Public profile

Jonathan Clarke
Doctor
Postal Address: 
CSIRO, Australia Canberra
Research: 

 

Selected Publications
CLARKE, J. D. A. and STOKER, C.  2003.  Mound spring complexes in central Australia: an analog for Martian groundwater-fed outflow channels?  Abstracts of the 34th Lunar and Planetary Science Conference, abstract #1504.
CLARKE, J. D. A. 2003.  The nature of regolith: a planetary scale perspective. In Advances in Regolith, Extended abstracts CRC LEME eastern regolith symposium 2003.
G. A. MANN, G. A.., CLARKE, J. D. A. and GOSTIN, V. A. 2004. Surveying for Mars Analogue Research Sites in the Central Australian Deserts.  Australian Geographical Studies. 30(1): 116-124.
PERSAUD, R., RUPERT-ROBLES, S., CLARKE, J. D. A., DAWSON, S., MANN, G., WALDIE, J., PIECHOCINSKI, S. AND ROESCH, J.  2004. Expedition one: a Mars analog research station thirty-day mission.  In COCKELL, C. C. (ed.) Mars Expedition Planning.  American Astronautical Society Science and Technology Series, 107: 53-88.
WOOD, N. B. and CLARKE, J. D. A. 2004. Strategies for Investigating Martian Microenvironments for Evidence of Life: The Expedition One Experience.  In COCKELL, C. C. (ed.) Mars Expedition Planning.  American Astronautical Society Science and Technology Series, 107: 89-102.
PIECHOCINSKI, S., CELLUCCI, E., CLARKE, J. D. A. LAING, J., ORLOTTI, B.,  PERSAUD, R., SOLIGNAC, A. and WOOD, N. B.  2004.  Potential Capabilities and Uses of an Integrated Data Logging Device During a Human Mars Exploration Mission. In COCKELL, C. C. (ed.) Mars Expedition Planning. American Astronautical Society Science and Technology Series, 107:  273 - 286.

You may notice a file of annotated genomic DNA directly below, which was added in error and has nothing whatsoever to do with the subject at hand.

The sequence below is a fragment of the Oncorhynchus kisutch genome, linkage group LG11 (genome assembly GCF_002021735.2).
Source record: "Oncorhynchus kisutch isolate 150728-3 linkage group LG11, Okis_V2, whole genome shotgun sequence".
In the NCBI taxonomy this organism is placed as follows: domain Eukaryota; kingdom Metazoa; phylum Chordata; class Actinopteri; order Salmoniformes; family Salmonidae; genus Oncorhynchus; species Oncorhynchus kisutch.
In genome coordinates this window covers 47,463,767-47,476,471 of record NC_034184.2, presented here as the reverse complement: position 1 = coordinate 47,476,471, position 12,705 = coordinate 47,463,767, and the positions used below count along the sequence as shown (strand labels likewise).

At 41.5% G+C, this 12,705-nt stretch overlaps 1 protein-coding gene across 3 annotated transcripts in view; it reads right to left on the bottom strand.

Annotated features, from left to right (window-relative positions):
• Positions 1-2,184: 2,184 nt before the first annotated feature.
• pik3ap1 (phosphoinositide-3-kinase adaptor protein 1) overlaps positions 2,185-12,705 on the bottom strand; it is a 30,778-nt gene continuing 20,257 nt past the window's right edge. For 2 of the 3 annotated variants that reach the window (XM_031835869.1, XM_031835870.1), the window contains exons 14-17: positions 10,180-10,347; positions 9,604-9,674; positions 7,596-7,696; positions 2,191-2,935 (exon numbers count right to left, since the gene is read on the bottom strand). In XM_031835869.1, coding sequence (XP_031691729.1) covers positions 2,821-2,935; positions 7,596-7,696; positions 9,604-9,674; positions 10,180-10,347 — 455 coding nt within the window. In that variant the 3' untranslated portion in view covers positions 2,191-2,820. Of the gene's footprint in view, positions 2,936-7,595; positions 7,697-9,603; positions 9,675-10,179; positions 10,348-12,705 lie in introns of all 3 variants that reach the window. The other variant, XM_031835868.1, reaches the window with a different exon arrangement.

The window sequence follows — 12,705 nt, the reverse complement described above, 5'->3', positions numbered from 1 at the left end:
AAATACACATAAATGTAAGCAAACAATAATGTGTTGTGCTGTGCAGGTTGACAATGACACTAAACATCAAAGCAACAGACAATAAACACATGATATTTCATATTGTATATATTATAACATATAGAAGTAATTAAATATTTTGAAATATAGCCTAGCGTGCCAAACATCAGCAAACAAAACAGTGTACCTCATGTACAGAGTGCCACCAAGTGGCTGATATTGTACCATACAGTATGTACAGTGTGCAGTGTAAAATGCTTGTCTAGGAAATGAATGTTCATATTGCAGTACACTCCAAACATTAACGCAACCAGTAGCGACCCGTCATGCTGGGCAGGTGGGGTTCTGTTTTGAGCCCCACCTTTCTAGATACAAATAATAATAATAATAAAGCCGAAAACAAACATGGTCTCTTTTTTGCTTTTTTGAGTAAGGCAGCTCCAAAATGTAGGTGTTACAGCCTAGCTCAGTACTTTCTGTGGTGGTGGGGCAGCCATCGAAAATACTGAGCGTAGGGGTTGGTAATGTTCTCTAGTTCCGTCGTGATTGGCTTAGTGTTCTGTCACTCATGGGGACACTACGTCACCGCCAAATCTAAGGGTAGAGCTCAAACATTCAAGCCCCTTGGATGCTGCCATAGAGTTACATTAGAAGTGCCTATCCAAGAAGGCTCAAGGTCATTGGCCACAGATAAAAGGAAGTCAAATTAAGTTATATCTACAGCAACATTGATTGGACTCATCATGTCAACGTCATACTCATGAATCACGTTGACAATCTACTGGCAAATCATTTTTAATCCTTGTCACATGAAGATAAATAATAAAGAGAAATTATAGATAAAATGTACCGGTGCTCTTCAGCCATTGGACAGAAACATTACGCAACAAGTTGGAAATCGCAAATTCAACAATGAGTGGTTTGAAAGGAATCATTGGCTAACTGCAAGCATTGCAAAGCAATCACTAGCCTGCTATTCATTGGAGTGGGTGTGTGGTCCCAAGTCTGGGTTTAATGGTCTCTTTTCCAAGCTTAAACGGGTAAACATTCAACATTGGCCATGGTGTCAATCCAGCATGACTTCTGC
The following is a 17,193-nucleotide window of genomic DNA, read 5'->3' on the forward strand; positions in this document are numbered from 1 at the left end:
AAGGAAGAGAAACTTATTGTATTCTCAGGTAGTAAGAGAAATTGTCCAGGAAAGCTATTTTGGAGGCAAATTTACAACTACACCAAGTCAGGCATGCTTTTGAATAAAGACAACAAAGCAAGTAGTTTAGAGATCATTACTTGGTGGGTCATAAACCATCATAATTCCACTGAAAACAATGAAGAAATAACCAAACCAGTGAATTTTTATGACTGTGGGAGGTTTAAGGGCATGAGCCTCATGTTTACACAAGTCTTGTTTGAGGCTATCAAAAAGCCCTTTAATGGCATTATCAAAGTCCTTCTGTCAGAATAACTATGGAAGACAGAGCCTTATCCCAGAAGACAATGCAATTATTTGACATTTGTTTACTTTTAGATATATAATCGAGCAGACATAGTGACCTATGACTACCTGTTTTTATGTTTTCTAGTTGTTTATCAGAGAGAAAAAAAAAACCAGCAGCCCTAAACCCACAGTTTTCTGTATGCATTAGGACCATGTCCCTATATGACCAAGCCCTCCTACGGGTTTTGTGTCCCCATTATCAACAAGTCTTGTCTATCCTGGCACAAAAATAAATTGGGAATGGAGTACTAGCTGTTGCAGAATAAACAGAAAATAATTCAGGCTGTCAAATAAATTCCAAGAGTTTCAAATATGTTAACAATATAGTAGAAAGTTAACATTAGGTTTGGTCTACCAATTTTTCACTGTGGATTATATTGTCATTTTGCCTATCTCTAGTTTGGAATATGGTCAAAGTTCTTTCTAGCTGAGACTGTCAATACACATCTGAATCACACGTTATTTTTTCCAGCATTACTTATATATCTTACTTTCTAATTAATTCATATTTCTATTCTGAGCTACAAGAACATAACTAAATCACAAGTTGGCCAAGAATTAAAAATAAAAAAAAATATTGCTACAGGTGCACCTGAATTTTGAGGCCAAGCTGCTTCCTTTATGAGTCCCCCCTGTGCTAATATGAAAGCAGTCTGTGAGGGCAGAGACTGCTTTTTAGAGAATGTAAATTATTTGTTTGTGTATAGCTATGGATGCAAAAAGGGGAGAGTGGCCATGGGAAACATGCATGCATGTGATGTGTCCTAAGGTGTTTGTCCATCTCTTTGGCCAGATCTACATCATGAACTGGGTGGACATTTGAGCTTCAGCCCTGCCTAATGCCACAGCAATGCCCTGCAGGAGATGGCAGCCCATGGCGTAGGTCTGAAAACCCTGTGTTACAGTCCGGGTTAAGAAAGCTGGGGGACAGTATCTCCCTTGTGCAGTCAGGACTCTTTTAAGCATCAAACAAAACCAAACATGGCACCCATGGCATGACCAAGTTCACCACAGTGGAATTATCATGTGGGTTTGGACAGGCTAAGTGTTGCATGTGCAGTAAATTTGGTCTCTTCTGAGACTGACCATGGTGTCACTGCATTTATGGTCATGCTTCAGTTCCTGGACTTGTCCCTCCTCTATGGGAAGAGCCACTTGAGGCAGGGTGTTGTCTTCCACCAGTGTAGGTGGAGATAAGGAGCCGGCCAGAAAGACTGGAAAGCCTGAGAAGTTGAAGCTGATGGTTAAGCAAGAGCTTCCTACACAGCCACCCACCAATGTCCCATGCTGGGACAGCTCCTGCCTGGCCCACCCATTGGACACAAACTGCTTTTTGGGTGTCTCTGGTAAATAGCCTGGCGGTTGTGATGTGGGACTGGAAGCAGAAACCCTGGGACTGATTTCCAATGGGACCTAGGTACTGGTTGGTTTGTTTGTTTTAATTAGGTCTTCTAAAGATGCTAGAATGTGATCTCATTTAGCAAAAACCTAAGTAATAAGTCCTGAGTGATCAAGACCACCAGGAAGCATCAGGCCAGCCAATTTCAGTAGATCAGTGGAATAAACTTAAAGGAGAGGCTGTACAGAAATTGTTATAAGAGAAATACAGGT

MANN, G. W., WOOD, N. B., CLARKE, J. D. A. PIECHOCINSKI, S., BAMSEY, M., and LAING, J.  2004. Comparative Fields Tests of Pressured Rover Prototypes.  In COCKELL, C. C. (ed.) Mars Expedition Planning.  American Astronautical Society Science and Technology Series, 107: 313-326.
CLARKE, J. D. A. and PAIN, C. F.  2004.  From Utah to Mars: regolith-landform mapping and its application.  In COCKELL, C. C. (ed.) Mars Expedition Planning.  American Astronautical Society Science and Technology Series, 107: 131-160.
CLARKE, J. D. A., THOMAS, M., and NORMAN, M.  2004.  The Arkaroola Mars analog region, South Australia. Abstracts of the 34th Lunar and Planetary Science Conference Abstract #1029.
CLARKE, J. D. A. 2004.  Mars lander designs: a background to MARS-OZ. Proceedings of the second Australian Mars Exploration Conference, University of Sydney, 2002. Mars Society Australia.
CLARKE, J. D. A. 2004.  MARS-OZ: a technical description. Proceedings of the second Australian Mars Exploration Conference, University of Sydney, 2002. Mars Society Australia.